Jack Rooke: Good Grief treads the line between hilarious and heart wrenching with more dexterity than perhaps any other performance I’ve seen. Jack (and I’m using his first name here because, after tonight, I feel like we’re friends) spends an hour talking to us about the loss of his father, the difficulties he faced growing up and the way he and his family dealt with their grieving. And it’s hilarious, start to finish.
Good Grief felt like a hybrid between stand-up comedy and monologue. The purpose of stand-up is to make the audience laugh and though Good Grief did make the audience laugh, I didn’t feel as though that it its purpose. It was a discussion, of sorts. We were there to talk to Jack about dealing with grief, and he made us laugh while we were doing it. He made us cry, too. I heard the distinct sounds of sniffing and the occasional weep from those around me towards the end, but he made us laugh before, after and occasionally during even those desperately sad moments. And here’s where the show really stood out: Jack brought me almost to tears, then immediately made me burst out laughing, and felt me feeling neither awkward nor guilty about either. He made it okay to laugh about loss, about his loss, and in doing so, he crafted something ridiculous and beautiful at the same time.
The show’s greatest strength lies in its personality. Never once did I feel like Jack was preaching or telling me how I should deal with my grief. He was telling his story, talking about intensely personal subjects and allowing me to laugh at them. He didn’t have the practised and detached demeanour of a twenty-year experienced comedian or the forced emotion of a mid-rate actor, he just told us his story, letting us make of it what we would.
The hour-long one-man show is a risky format, and I’ve seen it fall flat more than once, but Jack knows how to use what he’s got. For one, it wasn’t exactly a one-man show. He used footage of an interview with his nan, and a recording of a conversation with his mother, to bring some variation to the performance. He switched between modes – sitting under a spotlight like a monologue, moving around the stage like a comedian, speaking into a free-standing mic – and he surprised us with food which he had passed around the auditorium. He kept his hour fresh by avoiding monotony without diverting from his subject matter or resorting to tricks for hollow laughs.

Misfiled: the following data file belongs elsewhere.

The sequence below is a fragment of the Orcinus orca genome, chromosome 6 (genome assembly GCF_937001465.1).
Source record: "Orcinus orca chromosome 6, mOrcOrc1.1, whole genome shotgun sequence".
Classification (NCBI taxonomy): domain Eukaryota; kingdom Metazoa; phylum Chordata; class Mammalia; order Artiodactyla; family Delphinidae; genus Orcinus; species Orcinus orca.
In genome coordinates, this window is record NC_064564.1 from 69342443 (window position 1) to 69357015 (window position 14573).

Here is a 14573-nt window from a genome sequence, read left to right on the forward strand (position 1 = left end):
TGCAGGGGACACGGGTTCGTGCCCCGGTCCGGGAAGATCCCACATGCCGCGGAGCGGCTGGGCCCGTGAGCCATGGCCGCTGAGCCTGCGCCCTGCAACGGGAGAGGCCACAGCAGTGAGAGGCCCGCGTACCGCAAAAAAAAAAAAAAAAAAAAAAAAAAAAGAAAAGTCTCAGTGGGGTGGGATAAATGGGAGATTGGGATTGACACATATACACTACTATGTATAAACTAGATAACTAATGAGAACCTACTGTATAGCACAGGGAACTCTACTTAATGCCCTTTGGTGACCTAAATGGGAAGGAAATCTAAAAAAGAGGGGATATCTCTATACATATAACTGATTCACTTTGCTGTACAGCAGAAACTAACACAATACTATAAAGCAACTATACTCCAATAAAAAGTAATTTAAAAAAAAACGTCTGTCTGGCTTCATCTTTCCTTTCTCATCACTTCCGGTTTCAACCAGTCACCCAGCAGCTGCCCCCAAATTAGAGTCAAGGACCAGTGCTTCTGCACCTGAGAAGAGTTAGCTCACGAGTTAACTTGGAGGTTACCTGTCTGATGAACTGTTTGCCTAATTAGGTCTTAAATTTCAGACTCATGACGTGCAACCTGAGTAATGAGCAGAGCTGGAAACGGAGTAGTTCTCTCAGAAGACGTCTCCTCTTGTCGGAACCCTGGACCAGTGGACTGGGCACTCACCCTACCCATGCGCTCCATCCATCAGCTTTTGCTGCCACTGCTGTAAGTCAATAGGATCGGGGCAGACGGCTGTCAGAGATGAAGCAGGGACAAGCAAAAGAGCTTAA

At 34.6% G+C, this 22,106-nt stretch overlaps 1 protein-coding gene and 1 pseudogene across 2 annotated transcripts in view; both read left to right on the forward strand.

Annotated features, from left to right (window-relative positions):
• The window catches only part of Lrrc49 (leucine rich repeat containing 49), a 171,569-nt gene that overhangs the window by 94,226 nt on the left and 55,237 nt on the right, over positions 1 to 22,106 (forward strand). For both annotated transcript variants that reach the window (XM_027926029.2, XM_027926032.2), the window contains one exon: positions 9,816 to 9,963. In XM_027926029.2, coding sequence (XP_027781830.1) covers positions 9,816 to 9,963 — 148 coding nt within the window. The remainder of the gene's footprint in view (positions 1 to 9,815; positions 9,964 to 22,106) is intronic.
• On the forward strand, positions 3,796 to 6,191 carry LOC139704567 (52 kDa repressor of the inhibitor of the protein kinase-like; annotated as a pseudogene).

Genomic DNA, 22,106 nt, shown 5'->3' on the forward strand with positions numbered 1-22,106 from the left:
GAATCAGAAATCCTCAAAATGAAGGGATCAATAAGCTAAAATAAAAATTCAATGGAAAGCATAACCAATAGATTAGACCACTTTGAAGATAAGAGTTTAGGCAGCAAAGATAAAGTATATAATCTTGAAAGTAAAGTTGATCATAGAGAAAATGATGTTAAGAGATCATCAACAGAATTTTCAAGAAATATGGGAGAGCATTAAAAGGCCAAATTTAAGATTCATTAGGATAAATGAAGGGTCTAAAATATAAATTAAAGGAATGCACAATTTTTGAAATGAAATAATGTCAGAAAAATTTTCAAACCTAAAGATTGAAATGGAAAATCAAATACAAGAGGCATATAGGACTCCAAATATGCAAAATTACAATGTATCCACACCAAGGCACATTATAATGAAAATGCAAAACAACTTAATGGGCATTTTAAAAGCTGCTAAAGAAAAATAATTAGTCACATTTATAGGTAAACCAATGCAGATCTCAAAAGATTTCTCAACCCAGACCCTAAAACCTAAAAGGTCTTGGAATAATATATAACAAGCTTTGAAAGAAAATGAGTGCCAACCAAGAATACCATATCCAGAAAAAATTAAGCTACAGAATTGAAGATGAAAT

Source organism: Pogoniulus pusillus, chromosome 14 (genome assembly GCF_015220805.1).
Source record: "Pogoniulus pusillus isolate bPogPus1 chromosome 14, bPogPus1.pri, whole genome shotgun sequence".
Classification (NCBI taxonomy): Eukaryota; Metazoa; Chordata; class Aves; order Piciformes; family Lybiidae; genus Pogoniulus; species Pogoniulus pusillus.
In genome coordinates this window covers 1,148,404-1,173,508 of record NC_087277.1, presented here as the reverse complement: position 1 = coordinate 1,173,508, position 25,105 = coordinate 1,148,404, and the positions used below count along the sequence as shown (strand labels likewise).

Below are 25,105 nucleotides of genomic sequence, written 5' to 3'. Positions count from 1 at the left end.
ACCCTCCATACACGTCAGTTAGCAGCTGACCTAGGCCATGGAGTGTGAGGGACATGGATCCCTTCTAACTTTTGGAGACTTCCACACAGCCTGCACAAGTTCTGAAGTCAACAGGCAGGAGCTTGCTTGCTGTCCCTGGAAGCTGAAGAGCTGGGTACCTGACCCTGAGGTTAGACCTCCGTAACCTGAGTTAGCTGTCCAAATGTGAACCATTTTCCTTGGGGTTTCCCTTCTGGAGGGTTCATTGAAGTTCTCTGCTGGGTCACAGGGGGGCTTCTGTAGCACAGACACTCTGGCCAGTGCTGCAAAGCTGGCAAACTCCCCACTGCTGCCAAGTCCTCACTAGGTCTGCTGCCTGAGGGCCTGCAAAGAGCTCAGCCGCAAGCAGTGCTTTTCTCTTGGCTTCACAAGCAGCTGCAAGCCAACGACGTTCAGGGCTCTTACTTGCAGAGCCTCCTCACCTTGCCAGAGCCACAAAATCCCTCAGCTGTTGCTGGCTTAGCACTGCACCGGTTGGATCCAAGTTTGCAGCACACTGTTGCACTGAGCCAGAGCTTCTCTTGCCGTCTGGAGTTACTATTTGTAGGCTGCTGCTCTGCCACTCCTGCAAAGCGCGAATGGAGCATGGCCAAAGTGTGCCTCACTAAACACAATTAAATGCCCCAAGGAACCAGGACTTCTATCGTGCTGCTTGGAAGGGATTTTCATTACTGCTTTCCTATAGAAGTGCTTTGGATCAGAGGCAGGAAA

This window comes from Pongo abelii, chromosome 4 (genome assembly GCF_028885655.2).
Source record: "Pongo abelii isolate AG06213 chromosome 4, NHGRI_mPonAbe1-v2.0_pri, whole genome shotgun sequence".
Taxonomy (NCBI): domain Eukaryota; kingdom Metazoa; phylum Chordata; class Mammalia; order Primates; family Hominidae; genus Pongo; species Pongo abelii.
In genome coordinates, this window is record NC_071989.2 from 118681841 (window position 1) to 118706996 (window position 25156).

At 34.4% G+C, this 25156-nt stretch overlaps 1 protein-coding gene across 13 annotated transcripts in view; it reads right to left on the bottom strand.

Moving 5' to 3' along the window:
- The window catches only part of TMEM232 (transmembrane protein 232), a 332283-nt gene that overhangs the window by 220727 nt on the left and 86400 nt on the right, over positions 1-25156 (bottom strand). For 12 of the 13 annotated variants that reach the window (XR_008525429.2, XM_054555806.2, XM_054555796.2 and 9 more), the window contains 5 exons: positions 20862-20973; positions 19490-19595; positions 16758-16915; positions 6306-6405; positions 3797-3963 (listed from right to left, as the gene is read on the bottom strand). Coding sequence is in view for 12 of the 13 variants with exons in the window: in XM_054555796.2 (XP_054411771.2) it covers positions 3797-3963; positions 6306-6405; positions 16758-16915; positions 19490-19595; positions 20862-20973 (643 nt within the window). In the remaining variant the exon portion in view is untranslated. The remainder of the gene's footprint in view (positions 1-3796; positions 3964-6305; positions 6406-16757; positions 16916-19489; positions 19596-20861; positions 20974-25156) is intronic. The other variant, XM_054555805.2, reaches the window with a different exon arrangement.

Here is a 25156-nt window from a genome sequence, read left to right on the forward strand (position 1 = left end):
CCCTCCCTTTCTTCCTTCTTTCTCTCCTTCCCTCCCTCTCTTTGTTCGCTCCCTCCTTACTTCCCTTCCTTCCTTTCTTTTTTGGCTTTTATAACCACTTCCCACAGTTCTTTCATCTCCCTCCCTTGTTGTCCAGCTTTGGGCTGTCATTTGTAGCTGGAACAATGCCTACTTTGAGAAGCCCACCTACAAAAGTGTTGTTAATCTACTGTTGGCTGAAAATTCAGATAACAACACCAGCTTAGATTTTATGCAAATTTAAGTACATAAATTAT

I don’t think that any show is entirely without criticism, and this is no exception. The cut-away videos worked but sometimes I felt that the changes in delivery mode were arbitrary, thrown in just to break the show up. At the beginning, I was given a piece of comfort food, a sweet, and told to put it in a coffin on stage as I walked past. It felt just a tad gimmicky, the show didn’t need it. But honestly, these criticisms are trivial and did not detract from the experience. It’s not stand-up, and it wouldn’t survive if it tried to be because the humour alone isn’t strong enough to carry it for an hour. But it’s not meant to be stand up. I’m not exactly sure what it is meant to be, but what ever it is he’s going for, Jack nails it.
Jack Rooke: Good Grief will be continuing its run at the Soho Theatre until April 9th, starting at 19:00. You can book your tickets online here, or by calling 020 7478 0100.
Performed by Jack Rooke
Directed by Gabriel Bisset-Smith
Developed with Leisa Rea